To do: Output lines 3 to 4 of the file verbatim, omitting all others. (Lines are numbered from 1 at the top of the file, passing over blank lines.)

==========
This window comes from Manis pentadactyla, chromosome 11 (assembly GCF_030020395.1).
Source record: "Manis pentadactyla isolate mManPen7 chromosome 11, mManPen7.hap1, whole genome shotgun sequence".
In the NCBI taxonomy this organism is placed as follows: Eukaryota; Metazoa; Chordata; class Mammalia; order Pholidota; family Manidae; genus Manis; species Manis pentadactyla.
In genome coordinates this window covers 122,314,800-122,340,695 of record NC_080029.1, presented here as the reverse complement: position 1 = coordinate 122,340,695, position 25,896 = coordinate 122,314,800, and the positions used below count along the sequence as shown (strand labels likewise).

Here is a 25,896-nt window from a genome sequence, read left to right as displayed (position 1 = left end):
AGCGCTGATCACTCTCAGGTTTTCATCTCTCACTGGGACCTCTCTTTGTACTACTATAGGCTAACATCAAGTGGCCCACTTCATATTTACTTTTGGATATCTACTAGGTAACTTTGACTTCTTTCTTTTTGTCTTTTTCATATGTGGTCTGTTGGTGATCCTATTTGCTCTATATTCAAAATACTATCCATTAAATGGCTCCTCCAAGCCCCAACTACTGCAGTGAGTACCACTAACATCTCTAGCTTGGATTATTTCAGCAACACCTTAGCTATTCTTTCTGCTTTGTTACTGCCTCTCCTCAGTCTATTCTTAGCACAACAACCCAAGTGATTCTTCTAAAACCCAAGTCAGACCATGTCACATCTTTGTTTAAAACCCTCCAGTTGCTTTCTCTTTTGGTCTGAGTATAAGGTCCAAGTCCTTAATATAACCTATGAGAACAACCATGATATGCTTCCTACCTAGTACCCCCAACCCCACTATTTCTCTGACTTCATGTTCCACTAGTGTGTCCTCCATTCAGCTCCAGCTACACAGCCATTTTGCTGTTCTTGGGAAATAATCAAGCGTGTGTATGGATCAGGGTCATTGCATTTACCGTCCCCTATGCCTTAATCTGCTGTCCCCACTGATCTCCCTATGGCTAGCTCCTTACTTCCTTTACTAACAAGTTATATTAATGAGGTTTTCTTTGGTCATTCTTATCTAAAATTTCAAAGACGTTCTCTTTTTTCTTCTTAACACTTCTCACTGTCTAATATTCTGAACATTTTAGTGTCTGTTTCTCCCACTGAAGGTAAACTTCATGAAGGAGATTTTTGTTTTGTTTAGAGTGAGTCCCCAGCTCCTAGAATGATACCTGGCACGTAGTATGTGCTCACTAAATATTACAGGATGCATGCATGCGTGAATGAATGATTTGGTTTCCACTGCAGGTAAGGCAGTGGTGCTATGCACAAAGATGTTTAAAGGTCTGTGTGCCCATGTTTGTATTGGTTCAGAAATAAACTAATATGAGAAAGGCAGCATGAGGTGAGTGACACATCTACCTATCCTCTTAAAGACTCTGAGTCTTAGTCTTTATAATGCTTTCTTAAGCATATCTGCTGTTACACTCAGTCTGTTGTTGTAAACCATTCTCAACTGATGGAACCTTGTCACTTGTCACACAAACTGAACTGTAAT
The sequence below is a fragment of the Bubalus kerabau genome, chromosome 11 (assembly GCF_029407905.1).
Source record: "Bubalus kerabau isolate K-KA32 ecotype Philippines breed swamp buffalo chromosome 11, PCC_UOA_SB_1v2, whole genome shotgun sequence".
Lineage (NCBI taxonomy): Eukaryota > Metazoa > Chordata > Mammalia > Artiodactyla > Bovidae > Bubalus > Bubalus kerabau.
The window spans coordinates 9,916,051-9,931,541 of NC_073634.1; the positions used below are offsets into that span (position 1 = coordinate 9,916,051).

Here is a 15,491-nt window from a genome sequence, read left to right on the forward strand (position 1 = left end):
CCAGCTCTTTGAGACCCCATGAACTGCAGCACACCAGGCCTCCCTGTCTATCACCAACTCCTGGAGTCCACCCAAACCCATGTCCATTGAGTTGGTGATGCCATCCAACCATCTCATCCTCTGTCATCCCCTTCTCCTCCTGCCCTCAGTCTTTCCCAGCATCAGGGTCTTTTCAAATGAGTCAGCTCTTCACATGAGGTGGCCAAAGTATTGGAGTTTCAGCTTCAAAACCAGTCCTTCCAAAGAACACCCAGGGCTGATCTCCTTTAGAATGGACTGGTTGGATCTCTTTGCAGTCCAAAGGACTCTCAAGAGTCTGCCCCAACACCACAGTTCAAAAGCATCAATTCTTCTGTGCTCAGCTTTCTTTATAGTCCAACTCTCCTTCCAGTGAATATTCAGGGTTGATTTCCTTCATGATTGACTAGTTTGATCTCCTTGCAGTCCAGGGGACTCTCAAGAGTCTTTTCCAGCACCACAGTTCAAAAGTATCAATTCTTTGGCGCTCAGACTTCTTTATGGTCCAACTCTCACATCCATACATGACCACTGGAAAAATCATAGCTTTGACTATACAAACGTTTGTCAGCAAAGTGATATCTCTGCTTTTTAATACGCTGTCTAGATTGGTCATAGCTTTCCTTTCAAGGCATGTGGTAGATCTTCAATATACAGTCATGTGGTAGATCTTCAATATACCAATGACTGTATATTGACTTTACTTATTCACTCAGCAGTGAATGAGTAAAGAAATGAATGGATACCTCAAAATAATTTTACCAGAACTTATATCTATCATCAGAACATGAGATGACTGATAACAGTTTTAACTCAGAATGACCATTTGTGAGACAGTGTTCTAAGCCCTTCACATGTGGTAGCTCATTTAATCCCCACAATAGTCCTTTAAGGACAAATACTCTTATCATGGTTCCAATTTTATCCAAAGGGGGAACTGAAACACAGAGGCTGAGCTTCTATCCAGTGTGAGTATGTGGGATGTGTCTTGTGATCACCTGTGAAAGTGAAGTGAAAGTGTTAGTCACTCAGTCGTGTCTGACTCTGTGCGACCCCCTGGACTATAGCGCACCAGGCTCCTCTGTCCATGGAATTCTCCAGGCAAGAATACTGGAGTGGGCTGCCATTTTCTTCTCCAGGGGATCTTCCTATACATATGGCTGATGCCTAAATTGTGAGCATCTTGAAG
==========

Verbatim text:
In the NCBI taxonomy this organism is placed as follows: Eukaryota; Metazoa; Chordata; class Mammalia; order Pholidota; family Manidae; genus Manis; species Manis pentadactyla.
In genome coordinates this window covers 122,314,800-122,340,695 of record NC_080029.1, presented here as the reverse complement: position 1 = coordinate 122,340,695, position 25,896 = coordinate 122,314,800, and the positions used below count along the sequence as shown (strand labels likewise).